When I heard this story I wanted to cry, hit something, and ETS (get out of the Army) immediately, but I did none of these. If you take nothing else away from this story, please know that this happens more often than it should but that most soldiers to do not meet the end of their career this way.
Most soldiers serve their time in their units and transition to civilian life. The transition is the hardest part of being a soldier. It has been the most challenging for me and for every comrade I have spoken with about it. We are no longer praised for calling running cadences on base that shout, “Kill, kill, kill!”, or chant how napalm sticks to kids' bellies and ribs. That would display signs of anti-social tendencies, according to society, and we would be shunned.
Soldiers are not deprogrammed to deal with civilian life the way they are reprogrammed in basic training to deal with military life and war. When the Army is finished with a Soldier, the Soldier will complete a checklist of information, mostly to cover the Army’s hide in the case something happens to the newly transitioned civilian, but perhaps also in and an honest effort to help the soldier transition. The system is not quite up to par. The five components of the immaterial self are easily hidden under the Army Combat Uniforms (ACUs) and there is no in-depth check-the-block for the health of the immaterial components. So what are we as counselors to do about it?
How to Help a Service Member in Transition
I am speaking from ten years of personal experience and from ten years of hearing other service members when I say that a listening ear goes a LONG way. Service members, soldiers, are taught a different set of moral values and are experts at maintaining cognitive dissonance in day-to-day life and in an ever-changing environment. The ability to morph is what kept me alive and it has kept other service members alive in war, but it no one walks away from war unscathed. Here are a few tidbits to help counselors help veterans or current service members:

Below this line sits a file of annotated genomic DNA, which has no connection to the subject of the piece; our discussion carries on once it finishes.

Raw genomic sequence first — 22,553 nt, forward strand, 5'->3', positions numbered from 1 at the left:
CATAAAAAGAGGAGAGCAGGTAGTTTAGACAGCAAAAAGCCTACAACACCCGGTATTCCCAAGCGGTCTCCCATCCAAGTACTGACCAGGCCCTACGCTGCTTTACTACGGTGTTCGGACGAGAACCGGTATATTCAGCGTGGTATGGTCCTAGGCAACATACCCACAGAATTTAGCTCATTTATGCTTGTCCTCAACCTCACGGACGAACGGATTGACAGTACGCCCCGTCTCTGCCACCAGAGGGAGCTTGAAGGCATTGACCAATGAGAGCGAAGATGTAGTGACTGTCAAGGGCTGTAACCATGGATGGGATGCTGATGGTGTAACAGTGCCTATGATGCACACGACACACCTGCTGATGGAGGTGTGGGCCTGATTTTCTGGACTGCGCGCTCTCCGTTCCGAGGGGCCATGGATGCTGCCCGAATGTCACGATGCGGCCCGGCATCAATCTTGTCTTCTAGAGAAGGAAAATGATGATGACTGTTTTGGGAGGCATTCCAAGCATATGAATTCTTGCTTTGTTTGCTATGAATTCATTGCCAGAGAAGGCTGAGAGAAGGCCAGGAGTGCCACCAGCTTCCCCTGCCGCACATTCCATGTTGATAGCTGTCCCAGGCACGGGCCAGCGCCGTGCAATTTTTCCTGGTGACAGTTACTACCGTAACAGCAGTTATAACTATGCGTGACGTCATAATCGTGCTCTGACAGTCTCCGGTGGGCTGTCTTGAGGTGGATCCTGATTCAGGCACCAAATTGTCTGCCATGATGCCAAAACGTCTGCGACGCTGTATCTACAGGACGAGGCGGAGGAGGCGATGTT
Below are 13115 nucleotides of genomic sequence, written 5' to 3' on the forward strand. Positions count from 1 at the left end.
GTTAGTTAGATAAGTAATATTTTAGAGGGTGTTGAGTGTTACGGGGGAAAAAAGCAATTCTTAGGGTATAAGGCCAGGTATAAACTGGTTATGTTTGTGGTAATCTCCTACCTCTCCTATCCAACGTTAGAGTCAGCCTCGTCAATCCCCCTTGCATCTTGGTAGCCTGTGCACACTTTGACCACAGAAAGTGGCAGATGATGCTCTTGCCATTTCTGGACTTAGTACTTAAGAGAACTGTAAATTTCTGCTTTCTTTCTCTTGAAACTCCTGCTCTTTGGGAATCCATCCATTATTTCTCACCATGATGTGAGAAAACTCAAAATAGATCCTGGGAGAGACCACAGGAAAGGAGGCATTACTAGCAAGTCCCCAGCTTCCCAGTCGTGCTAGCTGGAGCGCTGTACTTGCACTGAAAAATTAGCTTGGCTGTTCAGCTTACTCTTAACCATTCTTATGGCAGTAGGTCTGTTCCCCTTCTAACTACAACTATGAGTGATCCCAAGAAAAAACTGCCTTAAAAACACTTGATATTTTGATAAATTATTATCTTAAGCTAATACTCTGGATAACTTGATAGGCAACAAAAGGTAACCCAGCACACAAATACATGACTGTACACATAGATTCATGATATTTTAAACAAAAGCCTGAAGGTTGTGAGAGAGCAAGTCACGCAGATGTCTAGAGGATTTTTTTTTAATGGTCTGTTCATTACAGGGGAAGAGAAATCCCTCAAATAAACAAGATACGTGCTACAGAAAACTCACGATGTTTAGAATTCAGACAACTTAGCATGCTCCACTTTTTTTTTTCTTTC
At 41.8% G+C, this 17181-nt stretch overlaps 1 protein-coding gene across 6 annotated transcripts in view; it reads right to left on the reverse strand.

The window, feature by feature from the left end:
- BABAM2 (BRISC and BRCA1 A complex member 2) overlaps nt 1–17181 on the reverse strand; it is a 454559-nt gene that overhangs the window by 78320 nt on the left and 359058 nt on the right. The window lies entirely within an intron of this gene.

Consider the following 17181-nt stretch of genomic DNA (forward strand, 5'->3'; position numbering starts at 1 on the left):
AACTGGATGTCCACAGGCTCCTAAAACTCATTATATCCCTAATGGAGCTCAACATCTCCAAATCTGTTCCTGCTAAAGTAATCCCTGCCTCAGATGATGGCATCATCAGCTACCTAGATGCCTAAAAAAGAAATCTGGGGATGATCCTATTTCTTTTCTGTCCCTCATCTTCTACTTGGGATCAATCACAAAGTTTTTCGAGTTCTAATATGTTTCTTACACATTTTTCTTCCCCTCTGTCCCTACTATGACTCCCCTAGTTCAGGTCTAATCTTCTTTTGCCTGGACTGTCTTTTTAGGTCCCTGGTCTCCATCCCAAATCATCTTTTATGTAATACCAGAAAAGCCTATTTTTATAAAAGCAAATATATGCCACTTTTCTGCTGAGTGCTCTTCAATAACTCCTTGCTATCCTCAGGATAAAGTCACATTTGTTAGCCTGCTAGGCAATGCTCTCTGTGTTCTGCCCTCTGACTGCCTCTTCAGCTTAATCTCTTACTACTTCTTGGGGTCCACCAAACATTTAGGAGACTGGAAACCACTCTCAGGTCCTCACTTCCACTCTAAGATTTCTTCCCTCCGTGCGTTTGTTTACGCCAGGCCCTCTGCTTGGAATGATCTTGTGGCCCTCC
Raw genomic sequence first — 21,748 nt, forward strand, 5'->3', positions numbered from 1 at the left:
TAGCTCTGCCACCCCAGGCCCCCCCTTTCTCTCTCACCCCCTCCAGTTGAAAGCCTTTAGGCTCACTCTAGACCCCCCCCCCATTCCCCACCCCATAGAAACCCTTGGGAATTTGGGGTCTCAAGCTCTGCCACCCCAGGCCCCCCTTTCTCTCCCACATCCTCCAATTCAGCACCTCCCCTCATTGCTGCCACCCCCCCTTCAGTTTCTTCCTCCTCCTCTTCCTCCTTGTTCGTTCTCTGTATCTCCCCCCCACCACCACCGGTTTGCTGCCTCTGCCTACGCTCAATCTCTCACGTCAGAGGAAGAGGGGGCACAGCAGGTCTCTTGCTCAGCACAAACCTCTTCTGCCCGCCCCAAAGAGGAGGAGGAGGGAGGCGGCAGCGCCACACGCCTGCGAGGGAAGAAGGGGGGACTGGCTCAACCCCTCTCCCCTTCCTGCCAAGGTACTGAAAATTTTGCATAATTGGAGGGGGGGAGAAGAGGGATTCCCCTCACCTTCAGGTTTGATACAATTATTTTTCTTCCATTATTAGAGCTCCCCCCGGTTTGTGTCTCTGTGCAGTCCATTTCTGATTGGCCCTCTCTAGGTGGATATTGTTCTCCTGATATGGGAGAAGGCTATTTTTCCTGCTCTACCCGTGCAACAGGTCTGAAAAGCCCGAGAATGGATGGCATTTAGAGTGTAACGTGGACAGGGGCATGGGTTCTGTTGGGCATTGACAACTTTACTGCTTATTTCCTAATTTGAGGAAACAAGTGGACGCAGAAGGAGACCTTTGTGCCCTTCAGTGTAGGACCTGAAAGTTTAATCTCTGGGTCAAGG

- Most of the time, soldiers feel as though they are just a number--easily replaced. Ensure you get to know the soldier or veteran and ensure they feel comfortable with you.
- A soldier may have an issue with authority for a little while, for whatever reason. Make sure the soldier knows your credentials but do not give them false information, especially information to make yourself look more qualified. They will have the courage to call “BS” on you and walk out, no matter the kind of organization you or another counselor is associated with.
- If you don’t love the soldier, the soldier will see it and it is possible to further wound them. Some counselors just don’t have the passion or the heart to help soldiers. In my opinion, it’s entirely likely that God just didn’t put a particular love for service members in some people, and it’s OK. Recognize this early on, though, to avoid further hurt, and refer as needed.
If you are interested in gaining more knowledge of how the conscience affects soldiers’ performances, read On Killing: The Psychological Cost of Learning to Kill in War and Society (2009) by Dave Grossman or watch the Australian movie, “Beneath Hill 60” directed by Jeremy Sims (2010). Both are great resources for the history of the soldier’s conscience and the prevalence of the warrior’s burden across cultures.